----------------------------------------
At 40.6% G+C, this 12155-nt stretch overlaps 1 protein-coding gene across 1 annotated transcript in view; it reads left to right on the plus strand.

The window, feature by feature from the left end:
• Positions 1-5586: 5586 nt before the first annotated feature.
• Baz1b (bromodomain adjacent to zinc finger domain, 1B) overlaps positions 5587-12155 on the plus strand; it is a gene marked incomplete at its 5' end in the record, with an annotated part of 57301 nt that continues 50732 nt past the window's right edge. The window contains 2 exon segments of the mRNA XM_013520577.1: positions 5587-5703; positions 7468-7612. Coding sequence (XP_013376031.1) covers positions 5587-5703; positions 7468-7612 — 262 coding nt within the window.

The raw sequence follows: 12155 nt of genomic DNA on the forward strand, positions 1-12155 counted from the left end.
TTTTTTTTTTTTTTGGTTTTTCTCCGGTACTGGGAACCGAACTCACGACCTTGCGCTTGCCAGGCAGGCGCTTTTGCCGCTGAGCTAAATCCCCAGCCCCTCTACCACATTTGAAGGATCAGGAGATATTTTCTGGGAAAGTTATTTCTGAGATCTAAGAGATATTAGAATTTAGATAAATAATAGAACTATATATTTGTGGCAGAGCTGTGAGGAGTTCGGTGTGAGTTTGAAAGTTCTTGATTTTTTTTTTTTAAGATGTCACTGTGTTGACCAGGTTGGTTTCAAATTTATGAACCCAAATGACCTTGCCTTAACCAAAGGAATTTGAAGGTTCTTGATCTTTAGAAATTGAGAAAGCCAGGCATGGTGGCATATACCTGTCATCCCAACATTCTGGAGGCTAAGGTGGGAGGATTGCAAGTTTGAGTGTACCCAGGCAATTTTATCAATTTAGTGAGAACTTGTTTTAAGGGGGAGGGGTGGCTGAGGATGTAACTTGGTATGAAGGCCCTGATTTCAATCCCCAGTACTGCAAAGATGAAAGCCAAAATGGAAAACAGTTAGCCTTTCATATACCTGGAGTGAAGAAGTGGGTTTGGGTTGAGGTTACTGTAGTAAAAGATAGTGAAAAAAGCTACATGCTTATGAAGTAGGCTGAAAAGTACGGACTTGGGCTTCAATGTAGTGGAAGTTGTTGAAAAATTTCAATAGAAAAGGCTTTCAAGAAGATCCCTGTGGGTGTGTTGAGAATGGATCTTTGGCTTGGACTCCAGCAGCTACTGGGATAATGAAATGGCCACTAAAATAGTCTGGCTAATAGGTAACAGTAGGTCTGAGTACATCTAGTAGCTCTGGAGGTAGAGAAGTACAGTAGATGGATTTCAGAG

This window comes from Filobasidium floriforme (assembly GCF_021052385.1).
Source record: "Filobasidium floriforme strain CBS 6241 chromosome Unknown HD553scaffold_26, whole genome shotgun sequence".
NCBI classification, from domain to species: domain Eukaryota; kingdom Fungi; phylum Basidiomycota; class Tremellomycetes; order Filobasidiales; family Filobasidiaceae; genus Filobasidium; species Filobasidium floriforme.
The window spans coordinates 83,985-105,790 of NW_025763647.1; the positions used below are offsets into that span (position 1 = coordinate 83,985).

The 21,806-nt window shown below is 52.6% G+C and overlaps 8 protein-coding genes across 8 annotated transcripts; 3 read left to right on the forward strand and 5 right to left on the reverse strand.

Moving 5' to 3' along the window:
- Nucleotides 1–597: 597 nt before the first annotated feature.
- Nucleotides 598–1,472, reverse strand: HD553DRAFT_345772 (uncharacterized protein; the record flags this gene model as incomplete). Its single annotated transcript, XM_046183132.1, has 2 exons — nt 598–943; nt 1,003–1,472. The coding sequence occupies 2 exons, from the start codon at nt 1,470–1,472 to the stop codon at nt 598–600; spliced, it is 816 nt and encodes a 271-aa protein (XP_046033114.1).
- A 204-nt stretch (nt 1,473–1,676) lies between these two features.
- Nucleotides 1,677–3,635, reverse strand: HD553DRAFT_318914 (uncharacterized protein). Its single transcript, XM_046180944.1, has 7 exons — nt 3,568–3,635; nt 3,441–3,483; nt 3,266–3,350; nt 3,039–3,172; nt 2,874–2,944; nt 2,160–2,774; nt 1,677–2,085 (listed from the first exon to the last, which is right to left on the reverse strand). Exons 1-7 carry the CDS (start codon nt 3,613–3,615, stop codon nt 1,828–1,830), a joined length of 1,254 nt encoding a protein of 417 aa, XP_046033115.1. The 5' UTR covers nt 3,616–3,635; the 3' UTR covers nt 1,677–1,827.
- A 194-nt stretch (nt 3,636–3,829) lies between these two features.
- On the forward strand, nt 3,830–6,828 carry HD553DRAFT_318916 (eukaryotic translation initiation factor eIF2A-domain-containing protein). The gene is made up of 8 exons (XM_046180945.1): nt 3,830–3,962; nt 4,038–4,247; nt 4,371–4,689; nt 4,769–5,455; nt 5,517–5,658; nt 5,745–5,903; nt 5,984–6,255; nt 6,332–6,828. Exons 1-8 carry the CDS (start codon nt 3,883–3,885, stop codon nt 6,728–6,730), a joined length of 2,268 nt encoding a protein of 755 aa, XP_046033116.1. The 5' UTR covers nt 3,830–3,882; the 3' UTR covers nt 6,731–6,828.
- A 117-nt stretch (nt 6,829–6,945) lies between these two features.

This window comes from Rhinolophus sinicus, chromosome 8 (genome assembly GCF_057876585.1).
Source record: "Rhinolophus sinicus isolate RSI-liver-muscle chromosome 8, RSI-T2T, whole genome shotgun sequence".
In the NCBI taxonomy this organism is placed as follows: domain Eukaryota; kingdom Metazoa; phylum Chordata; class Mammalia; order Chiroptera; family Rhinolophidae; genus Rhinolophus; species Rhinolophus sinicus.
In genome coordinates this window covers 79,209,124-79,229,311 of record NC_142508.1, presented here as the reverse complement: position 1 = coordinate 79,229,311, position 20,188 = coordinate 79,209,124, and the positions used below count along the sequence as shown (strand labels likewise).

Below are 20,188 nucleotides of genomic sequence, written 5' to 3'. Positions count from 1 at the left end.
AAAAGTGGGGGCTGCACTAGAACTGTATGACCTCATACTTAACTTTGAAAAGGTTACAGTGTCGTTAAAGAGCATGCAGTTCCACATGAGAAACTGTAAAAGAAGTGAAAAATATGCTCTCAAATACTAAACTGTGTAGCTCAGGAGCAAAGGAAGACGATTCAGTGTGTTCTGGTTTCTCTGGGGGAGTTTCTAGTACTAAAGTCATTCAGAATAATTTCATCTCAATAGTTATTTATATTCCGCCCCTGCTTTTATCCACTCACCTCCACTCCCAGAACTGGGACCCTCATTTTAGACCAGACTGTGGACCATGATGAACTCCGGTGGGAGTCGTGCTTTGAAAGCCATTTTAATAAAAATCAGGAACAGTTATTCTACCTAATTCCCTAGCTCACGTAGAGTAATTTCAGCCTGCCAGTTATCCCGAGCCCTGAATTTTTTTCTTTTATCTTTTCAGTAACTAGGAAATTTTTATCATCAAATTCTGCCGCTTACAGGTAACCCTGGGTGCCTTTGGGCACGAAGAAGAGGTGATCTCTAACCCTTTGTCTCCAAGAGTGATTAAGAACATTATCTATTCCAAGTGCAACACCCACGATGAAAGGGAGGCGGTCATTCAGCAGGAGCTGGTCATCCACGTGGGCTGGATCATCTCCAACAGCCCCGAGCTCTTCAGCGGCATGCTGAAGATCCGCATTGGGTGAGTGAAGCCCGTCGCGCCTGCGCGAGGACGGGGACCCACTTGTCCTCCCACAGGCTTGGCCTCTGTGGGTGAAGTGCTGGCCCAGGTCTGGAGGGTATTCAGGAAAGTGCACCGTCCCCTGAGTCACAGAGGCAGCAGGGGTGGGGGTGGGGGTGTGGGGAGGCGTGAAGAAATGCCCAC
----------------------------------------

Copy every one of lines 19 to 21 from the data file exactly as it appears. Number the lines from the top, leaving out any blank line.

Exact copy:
- A 117-nt stretch (nt 6,829–6,945) lies between these two features.

This window comes from Rhinolophus sinicus, chromosome 8 (genome assembly GCF_057876585.1).
Source record: "Rhinolophus sinicus isolate RSI-liver-muscle chromosome 8, RSI-T2T, whole genome shotgun sequence".